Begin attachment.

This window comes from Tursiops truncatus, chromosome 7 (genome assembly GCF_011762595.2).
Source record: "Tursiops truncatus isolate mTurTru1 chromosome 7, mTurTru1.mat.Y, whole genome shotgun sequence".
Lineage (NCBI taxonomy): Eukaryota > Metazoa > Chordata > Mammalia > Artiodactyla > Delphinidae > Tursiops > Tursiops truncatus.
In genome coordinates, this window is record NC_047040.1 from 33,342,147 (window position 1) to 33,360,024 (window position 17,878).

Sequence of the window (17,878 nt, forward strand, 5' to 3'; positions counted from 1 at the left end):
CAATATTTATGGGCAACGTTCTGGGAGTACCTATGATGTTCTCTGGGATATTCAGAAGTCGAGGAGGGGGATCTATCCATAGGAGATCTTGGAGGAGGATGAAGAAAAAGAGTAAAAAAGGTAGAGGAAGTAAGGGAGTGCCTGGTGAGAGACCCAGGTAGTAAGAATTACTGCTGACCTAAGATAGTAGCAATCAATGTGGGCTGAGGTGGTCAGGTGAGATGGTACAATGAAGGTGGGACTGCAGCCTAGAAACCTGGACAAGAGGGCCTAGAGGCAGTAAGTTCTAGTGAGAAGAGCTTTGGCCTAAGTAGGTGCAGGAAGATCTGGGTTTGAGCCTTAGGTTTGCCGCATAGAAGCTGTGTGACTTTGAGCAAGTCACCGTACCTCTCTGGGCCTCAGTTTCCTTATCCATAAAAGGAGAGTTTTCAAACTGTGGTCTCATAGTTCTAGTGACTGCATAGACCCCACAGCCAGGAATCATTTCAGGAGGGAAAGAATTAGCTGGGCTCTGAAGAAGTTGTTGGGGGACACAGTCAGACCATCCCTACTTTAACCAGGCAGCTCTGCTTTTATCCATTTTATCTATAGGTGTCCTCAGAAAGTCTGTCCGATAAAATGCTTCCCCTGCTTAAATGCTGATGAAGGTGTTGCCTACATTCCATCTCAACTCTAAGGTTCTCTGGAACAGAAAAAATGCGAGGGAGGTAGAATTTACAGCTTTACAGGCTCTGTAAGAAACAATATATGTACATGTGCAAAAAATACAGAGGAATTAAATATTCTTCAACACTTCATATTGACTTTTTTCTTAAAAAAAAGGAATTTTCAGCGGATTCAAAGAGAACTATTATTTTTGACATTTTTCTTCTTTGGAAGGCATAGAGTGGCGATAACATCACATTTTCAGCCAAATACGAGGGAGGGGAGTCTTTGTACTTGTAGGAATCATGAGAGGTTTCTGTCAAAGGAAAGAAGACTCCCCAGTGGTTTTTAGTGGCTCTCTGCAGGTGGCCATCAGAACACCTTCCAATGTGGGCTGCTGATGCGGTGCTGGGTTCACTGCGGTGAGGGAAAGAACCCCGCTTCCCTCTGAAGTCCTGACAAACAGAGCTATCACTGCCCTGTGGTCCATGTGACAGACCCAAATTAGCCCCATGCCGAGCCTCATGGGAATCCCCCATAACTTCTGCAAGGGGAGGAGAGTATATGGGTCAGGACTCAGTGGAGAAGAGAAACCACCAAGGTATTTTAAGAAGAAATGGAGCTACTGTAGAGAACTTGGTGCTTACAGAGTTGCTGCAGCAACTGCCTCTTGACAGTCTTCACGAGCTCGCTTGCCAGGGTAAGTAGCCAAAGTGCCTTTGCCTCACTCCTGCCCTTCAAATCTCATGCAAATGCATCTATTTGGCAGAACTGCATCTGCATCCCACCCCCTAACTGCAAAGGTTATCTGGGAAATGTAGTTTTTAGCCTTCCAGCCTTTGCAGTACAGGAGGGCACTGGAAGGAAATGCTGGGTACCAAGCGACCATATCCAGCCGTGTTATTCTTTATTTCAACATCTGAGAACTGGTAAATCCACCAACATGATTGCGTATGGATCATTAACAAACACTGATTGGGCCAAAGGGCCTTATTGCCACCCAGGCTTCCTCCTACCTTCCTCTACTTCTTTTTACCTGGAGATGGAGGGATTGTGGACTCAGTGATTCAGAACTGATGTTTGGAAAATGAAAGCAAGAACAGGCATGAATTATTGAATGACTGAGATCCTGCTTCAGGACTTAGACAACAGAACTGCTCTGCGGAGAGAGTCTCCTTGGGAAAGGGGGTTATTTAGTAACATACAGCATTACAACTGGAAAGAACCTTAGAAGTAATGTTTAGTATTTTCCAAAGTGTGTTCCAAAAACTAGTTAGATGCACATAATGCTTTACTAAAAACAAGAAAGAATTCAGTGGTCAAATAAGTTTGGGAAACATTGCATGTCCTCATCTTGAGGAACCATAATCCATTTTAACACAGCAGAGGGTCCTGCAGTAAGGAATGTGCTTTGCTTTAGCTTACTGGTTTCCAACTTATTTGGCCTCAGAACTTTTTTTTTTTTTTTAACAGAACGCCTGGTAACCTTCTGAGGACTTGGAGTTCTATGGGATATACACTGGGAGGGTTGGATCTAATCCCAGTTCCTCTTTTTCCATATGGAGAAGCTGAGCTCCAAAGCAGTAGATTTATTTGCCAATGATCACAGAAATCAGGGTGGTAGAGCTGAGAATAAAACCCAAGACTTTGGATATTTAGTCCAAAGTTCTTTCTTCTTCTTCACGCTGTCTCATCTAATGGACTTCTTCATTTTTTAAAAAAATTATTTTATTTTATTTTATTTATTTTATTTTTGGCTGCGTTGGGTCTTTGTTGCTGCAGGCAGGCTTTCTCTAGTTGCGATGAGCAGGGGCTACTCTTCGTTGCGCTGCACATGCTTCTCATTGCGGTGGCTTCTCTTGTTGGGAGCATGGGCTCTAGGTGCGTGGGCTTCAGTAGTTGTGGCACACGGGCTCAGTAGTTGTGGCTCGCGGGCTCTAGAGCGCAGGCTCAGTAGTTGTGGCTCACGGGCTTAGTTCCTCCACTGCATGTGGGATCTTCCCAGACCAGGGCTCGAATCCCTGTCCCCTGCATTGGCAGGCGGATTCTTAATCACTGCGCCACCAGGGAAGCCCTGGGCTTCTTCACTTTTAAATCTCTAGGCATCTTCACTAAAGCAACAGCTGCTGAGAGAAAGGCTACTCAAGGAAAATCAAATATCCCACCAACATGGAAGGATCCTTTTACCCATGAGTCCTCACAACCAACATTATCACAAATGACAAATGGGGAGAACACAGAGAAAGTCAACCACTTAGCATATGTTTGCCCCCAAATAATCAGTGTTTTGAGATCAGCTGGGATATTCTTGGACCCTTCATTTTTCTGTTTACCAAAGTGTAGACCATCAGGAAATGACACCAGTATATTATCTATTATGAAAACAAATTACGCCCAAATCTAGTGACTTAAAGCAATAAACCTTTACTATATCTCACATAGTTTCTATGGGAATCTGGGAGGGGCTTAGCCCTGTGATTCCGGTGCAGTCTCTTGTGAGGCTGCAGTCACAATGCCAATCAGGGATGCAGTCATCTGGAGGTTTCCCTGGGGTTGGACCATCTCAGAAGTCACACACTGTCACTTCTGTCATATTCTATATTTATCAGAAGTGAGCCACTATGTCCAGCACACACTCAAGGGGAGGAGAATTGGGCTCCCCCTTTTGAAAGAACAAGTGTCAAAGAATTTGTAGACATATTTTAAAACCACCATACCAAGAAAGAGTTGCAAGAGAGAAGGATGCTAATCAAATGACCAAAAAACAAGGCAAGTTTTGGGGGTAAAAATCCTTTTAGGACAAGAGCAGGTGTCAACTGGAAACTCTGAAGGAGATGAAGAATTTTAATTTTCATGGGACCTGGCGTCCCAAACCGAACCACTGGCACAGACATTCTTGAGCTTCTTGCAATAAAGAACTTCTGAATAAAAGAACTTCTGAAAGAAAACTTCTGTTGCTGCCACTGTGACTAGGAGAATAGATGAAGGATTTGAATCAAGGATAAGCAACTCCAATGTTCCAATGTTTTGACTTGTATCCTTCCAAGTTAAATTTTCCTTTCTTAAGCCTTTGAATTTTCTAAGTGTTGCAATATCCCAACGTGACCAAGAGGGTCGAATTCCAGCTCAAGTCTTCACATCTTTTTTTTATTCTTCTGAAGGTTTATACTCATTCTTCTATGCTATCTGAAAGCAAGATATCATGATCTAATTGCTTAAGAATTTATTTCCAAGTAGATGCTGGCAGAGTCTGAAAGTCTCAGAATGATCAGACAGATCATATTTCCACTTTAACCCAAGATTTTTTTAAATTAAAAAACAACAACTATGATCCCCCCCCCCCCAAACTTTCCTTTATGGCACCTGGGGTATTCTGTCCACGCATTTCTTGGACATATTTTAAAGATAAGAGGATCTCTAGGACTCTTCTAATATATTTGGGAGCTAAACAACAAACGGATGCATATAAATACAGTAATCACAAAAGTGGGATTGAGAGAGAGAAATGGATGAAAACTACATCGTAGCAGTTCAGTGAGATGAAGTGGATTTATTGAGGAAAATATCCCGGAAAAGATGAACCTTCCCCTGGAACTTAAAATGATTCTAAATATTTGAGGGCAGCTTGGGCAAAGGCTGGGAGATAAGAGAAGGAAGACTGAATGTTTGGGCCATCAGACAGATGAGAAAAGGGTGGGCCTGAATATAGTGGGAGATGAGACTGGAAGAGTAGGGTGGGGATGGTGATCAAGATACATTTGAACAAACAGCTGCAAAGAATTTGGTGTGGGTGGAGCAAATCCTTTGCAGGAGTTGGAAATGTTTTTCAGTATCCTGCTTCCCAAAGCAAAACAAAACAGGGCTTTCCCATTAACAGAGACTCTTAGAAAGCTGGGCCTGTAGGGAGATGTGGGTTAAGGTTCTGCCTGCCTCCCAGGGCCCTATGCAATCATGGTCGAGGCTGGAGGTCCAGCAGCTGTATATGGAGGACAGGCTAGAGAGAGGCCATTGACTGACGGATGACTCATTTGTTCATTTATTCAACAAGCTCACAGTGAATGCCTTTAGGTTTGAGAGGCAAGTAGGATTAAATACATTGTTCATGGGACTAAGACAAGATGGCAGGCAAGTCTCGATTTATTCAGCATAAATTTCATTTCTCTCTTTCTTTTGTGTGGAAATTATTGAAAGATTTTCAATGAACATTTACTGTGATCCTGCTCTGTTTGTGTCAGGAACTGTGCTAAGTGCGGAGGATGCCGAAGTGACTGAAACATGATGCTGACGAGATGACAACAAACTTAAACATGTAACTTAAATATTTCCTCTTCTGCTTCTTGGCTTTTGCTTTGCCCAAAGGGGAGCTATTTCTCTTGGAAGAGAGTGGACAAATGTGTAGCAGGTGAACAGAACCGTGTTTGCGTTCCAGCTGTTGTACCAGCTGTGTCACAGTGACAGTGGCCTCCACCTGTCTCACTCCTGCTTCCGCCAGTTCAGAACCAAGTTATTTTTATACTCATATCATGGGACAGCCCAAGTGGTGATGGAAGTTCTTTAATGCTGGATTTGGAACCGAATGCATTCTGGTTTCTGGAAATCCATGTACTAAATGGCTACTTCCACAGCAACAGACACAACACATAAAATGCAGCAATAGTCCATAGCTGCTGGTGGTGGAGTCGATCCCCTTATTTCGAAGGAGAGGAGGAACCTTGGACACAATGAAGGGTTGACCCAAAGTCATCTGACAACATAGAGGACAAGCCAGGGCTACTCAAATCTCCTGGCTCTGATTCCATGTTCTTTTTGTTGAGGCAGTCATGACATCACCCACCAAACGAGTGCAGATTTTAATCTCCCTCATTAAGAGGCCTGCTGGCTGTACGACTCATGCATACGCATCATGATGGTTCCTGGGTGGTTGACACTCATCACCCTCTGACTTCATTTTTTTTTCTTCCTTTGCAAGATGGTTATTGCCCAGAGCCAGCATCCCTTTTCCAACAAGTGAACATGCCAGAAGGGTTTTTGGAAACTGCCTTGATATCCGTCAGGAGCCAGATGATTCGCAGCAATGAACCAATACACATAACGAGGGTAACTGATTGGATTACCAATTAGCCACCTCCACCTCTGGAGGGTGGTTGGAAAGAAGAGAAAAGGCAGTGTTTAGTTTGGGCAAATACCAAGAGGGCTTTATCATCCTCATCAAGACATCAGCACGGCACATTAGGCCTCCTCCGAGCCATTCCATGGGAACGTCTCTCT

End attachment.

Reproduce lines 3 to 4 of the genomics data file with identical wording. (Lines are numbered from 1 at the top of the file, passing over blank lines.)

Lineage (NCBI taxonomy): Eukaryota > Metazoa > Chordata > Mammalia > Artiodactyla > Delphinidae > Tursiops > Tursiops truncatus.
In genome coordinates, this window is record NC_047040.1 from 33,342,147 (window position 1) to 33,360,024 (window position 17,878).